The Trustee’s Guide to Avoiding Trustee Removal

As a trustee, you can be legally removed if you fail to comply with your duties to the beneficiaries or otherwise mismanage the trust. While some trust instruments may outline a procedure for removing a trustee, beneficiaries can also petition the probate court to do so.

Can a trustee be legally removed?

Yes, a trustee can be legally removed. 

California Probate Code §15642 allows a trustee to be removed in accordance with the trust instrument, by the court on its own motion, or on petition of a settlor, co-trustee, or beneficiary.

Why would a trustee be legally removed?

California Probate Code §15642 lists the grounds for removal of a trustee by the court. The trust instrument may identify additional grounds for removal according to the process outlined in the document.

One of the most common grounds for removing a trustee is when the trustee has committed a breach of trust. California Probate Code §16400 defines a breach of trust as the violation by a trustee of any duty that the trustee owes the beneficiaries of the trust.

A simplified list of the duties the trustee owes the beneficiaries of the trust includes:

  • The duty to administer the trust according to the terms of the trust instrument.
  • The duty to act in the best interest of the trust and its beneficiaries.
  • The duty to treat all beneficiaries fairly and impartially.
  • The duty to avoid using the trust for the trustee’s own benefit.
  • The duty to keep trust property separate from other property.
  • The duty to take reasonable steps to enforce claims that are part of the trust property.
  • The duty to take reasonable steps to defend actions that may cause a loss to the trust.

If the trustee violates any of these duties, they likely may have committed a breach of trust that can serve as grounds for removal. 

Other common grounds for removal of a trustee by the court include:

  • The trustee is insolvent or otherwise unfit to administer the trust.
  • Hostility or lack of cooperation among co-trustees impairs the administration of the trust.
  • The trustee fails to act.
  • The trustee’s compensation is excessive under the circumstances.
  • The trustee is substantially unable to manage the trust’s financial resources or is otherwise substantially unable to execute properly the duties of the office.
  • The trustee is substantially unable to resist fraud or undue influence. 
  • Other good cause.

How is a trustee removed?

Under California Probate Code §17200, a trustee or beneficiary of a trust may petition the probate court concerning the internal affairs of the trust, which includes the removal of a trustee. 

A beneficiary or co-trustee can submit a petition to remove a trustee to the court. After the petition is filed, a hearing will be scheduled, and a judge will hear the arguments for or against removal and either make a decision or continue the proceedings to allow the parties to gather and present further evidence. If the judge determines that the trustee should be removed, a replacement trustee will be appointed. In some circumstances, the judge can also order the trustee to pay money damages,  attorney’s fees, and court costs.

In some situations, the parties can negotiate a settlement agreement before the removal hearing. If valid grounds for removal exist, the trustee might choose to voluntarily resign to avoid the personal liability they could face if the case goes to trial.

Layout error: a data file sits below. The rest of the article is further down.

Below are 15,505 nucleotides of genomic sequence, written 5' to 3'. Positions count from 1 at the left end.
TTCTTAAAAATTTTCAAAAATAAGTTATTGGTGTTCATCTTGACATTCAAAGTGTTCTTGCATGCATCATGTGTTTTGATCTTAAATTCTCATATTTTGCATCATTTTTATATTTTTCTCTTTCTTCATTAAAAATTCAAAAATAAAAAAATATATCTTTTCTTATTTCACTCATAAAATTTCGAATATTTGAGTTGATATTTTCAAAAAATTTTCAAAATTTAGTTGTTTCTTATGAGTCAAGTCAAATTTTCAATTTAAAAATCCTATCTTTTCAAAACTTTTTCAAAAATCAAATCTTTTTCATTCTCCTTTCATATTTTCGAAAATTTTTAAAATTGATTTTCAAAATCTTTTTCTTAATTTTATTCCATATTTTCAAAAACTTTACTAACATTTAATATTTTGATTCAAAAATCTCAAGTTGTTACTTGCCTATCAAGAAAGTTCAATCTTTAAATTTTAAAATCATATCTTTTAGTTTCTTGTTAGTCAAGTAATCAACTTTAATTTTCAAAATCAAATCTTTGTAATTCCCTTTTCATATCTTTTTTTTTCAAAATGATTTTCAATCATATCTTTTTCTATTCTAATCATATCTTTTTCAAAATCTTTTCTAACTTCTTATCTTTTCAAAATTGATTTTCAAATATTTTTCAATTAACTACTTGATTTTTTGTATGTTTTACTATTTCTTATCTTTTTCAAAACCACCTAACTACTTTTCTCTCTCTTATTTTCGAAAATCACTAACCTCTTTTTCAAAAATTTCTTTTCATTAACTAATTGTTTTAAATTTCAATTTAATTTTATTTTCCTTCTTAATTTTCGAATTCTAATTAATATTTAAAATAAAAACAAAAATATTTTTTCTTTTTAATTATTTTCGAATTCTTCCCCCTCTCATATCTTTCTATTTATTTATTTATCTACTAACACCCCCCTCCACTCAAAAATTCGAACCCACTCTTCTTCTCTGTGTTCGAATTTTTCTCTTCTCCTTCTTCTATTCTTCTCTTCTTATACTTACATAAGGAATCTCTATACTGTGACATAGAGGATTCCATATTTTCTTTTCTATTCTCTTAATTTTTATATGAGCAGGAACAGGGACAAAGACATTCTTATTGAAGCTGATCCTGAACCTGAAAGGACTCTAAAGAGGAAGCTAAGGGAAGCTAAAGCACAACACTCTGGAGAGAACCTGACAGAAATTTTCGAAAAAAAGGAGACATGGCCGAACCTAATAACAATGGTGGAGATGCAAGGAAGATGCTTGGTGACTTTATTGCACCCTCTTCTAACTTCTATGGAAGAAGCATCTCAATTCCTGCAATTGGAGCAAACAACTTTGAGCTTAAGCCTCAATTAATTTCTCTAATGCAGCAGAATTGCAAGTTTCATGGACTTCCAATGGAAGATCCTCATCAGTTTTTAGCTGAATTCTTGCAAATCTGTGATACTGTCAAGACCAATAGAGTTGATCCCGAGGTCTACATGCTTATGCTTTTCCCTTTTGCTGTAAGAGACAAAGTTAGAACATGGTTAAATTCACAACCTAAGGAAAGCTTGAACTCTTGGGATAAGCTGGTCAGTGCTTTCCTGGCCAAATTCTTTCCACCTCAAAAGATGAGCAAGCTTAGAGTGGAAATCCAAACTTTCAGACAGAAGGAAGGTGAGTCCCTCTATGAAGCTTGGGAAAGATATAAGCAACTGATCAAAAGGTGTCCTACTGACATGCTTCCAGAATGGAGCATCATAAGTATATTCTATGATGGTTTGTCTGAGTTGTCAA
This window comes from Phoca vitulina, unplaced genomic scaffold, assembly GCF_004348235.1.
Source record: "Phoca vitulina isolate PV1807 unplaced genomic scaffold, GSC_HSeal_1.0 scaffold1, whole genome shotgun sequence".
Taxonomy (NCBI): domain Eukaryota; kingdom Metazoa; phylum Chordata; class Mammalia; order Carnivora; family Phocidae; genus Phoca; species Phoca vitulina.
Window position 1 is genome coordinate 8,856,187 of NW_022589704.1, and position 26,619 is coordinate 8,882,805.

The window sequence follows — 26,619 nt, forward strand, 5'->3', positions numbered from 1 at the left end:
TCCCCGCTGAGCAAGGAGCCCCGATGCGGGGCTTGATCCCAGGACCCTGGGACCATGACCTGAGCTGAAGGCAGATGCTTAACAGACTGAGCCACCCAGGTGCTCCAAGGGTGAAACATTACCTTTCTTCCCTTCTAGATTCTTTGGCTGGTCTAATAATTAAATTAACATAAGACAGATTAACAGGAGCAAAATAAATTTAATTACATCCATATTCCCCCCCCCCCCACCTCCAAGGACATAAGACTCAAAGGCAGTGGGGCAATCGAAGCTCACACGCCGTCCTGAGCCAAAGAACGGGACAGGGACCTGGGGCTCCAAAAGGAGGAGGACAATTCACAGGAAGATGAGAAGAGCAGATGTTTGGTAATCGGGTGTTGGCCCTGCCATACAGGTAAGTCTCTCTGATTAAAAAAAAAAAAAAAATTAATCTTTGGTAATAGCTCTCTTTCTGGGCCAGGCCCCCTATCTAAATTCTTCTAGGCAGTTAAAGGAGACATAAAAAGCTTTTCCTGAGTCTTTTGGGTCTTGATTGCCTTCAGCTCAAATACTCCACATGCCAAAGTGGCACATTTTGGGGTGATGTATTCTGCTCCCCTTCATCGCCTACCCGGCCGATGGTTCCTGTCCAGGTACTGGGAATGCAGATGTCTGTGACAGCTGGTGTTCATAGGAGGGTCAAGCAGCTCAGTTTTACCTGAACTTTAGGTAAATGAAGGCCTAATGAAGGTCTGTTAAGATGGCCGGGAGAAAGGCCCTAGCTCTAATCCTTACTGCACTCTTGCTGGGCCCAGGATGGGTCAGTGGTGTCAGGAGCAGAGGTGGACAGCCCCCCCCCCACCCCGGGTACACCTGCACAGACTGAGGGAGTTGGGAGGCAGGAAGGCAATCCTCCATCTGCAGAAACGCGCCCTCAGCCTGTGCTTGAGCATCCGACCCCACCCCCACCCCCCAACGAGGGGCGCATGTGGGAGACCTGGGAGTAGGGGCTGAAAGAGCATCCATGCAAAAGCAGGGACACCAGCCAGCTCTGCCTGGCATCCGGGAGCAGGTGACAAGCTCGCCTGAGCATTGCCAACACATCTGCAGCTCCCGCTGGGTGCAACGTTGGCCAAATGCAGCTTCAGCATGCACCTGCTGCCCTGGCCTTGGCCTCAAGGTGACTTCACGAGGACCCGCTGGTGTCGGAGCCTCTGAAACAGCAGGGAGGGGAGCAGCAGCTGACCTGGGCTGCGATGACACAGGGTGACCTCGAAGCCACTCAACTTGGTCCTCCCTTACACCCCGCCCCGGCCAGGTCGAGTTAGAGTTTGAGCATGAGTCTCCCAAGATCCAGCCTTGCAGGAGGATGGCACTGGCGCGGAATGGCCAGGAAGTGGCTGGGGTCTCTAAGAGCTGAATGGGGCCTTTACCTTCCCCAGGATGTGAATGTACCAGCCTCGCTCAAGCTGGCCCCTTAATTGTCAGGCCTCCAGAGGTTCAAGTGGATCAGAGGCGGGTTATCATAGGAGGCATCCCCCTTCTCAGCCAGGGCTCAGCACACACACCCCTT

How do I protect myself from being removed?

To protect yourself from being removed as a trustee, it’s essential that you comply with your legal duties and obligations. A violation of any of the duties you owe the trust beneficiaries can be considered a removable breach of trust. You must ensure that you manage the trust prudently and for the sole benefit of the trust and its beneficiaries.

It’s also vitally important that you thoroughly read and understand the trust instrument and follow its instructions to a T. It’s always a good idea for trustees to retain a knowledgeable trust attorney when they are appointed. An experienced lawyer can help you understand your legal duties and the terms of the trust, which can protect you from removal and potentially money damages based on unintentional errors down the road . 

When should I contact a trust litigation attorney?

You should contact a trust litigation attorney the moment you’ve been accused of any wrongdoing or learn that a petition for removal may be filed against you.

Have questions? We’re happy to discuss.

Call (424) 320-9444 or email [email protected]

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About RMO, LLP

RMO LLP provides personal and efficient inheritance dispute services to individual and institutional clients. The firm’s attorneys focus on probate litigation involving contested trust, estate, probate, and conservatorship matters. Serving California and Texas, with offices in Los Angeles, Pasadena, Orange County, San Diego, Fresno, the Bay Area, Dallas, and Houston. For more information, please visit

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About the Author

Matthew A. Bourque, Managing Attorney – Dallas & Houston

Matthew A. Bourque serves as Managing Attorney of RMO LLP’s Dallas and Houston offices. A thoughtful, diligent litigator, Matthew focuses his practice on representing heirs, beneficiaries, fiduciaries, creditors, and other interested parties in contested probate, trust, guardianship, and financial elder abuse cases. As supported by his accomplished track record, Matthew is able to calmly and expertly navigate the most tumultuous situations with relative ease while securing results for his clients that allow them to move past their dispute and on with their lives.

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